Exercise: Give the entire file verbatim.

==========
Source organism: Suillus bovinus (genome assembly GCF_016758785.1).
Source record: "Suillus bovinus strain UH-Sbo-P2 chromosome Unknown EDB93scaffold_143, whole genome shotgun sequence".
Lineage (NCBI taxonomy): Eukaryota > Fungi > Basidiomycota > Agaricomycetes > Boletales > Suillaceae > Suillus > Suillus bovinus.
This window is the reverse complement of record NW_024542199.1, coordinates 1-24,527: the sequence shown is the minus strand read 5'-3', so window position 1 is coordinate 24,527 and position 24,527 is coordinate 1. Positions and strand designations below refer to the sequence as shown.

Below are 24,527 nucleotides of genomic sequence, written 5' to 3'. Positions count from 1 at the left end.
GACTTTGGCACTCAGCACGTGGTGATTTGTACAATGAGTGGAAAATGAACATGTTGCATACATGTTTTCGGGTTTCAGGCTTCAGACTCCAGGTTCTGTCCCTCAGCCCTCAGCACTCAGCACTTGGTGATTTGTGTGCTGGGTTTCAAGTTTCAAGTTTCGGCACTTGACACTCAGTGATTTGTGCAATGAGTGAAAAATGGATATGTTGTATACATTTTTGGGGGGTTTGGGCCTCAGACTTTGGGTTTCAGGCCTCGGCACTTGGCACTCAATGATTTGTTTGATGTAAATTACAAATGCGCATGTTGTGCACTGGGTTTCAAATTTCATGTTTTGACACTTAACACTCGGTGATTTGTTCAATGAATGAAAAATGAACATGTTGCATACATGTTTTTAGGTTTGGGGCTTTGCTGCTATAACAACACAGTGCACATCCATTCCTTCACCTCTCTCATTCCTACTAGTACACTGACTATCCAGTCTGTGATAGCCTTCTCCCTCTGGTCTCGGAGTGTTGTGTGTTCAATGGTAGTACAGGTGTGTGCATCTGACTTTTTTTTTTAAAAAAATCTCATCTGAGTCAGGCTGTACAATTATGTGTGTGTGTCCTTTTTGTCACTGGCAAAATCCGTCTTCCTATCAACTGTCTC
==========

Source organism: Suillus bovinus (genome assembly GCF_016758785.1).
Source record: "Suillus bovinus strain UH-Sbo-P2 chromosome Unknown EDB93scaffold_143, whole genome shotgun sequence".
Lineage (NCBI taxonomy): Eukaryota > Fungi > Basidiomycota > Agaricomycetes > Boletales > Suillaceae > Suillus > Suillus bovinus.
This window is the reverse complement of record NW_024542199.1, coordinates 1-24,527: the sequence shown is the minus strand read 5'-3', so window position 1 is coordinate 24,527 and position 24,527 is coordinate 1. Positions and strand designations below refer to the sequence as shown.

Below are 24,527 nucleotides of genomic sequence, written 5' to 3'. Positions count from 1 at the left end.
GACTTTGGCACTCAGCACGTGGTGATTTGTACAATGAGTGGAAAATGAACATGTTGCATACATGTTTTCGGGTTTCAGGCTTCAGACTCCAGGTTCTGTCCCTCAGCCCTCAGCACTCAGCACTTGGTGATTTGTGTGCTGGGTTTCAAGTTTCAAGTTTCGGCACTTGACACTCAGTGATTTGTGCAATGAGTGAAAAATGGATATGTTGTATACATTTTTGGGGGGTTTGGGCCTCAGACTTTGGGTTTCAGGCCTCGGCACTTGGCACTCAATGATTTGTTTGATGTAAATTACAAATGCGCATGTTGTGCACTGGGTTTCAAATTTCATGTTTTGACACTTAACACTCGGTGATTTGTTCAATGAATGAAAAATGAACATGTTGCATACATGTTTTTAGGTTTGGGGCTTTGCTGCTATAACAACACAGTGCACATCCATTCCTTCACCTCTCTCATTCCTACTAGTACACTGACTATCCAGTCTGTGATAGCCTTCTCCCTCTGGTCTCGGAGTGTTGTGTGTTCAATGGTAGTACAGGTGTGTGCATCTGACTTTTTTTTTTAAAAAAATCTCATCTGAGTCAGGCTGTACAATTATGTGTGTGTGTCCTTTTTGTCACTGGCAAAATCCGTCTTCCTATCAACTGTCTC